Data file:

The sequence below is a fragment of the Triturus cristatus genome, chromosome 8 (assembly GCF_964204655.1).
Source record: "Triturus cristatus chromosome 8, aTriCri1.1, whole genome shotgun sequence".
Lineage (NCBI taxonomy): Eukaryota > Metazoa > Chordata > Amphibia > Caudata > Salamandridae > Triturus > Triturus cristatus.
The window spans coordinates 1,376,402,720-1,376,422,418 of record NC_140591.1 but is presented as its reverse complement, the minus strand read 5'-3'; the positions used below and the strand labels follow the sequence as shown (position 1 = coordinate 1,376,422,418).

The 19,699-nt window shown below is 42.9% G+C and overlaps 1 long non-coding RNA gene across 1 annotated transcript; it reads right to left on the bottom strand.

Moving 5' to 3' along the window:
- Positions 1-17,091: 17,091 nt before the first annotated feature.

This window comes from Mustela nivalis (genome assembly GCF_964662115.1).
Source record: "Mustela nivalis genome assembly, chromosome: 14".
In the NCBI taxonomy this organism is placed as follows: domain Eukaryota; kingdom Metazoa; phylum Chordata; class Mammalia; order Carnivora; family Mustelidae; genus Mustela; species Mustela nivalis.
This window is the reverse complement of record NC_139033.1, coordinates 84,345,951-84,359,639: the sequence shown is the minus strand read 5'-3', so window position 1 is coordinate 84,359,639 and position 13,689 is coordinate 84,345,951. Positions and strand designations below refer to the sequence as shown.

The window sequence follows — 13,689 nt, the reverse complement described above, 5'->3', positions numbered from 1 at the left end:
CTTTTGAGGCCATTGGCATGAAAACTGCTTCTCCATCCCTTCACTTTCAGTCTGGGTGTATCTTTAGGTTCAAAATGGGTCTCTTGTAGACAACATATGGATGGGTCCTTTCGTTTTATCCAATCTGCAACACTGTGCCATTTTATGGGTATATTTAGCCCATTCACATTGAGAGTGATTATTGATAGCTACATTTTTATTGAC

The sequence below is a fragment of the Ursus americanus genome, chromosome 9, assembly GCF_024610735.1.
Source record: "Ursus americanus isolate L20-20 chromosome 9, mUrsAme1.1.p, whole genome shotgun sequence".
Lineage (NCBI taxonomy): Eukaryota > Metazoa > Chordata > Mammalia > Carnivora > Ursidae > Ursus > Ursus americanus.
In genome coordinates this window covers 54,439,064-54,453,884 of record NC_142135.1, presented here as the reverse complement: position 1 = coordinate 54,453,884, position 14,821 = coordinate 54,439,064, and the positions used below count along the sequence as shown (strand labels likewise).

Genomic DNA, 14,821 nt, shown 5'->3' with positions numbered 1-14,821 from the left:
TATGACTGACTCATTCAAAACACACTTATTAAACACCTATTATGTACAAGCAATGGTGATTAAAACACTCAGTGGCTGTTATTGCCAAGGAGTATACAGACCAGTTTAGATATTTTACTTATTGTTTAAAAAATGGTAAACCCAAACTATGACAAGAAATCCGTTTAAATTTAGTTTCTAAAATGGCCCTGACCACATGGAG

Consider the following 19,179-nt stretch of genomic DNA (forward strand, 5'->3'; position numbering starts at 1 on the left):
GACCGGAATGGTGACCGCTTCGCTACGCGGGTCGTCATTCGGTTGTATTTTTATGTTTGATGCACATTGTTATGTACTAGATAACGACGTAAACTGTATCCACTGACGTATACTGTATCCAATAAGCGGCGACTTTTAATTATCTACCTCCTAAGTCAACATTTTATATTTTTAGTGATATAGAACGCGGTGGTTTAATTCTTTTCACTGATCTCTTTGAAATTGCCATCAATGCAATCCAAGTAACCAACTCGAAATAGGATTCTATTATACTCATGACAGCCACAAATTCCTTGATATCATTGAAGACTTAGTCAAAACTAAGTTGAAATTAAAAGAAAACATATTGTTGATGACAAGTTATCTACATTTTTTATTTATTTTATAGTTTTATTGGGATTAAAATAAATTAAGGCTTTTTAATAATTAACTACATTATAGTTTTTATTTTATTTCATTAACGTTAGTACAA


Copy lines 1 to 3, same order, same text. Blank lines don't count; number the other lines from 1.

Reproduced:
The sequence below is a fragment of the Triturus cristatus genome, chromosome 8 (assembly GCF_964204655.1).
Source record: "Triturus cristatus chromosome 8, aTriCri1.1, whole genome shotgun sequence".
Lineage (NCBI taxonomy): Eukaryota > Metazoa > Chordata > Amphibia > Caudata > Salamandridae > Triturus > Triturus cristatus.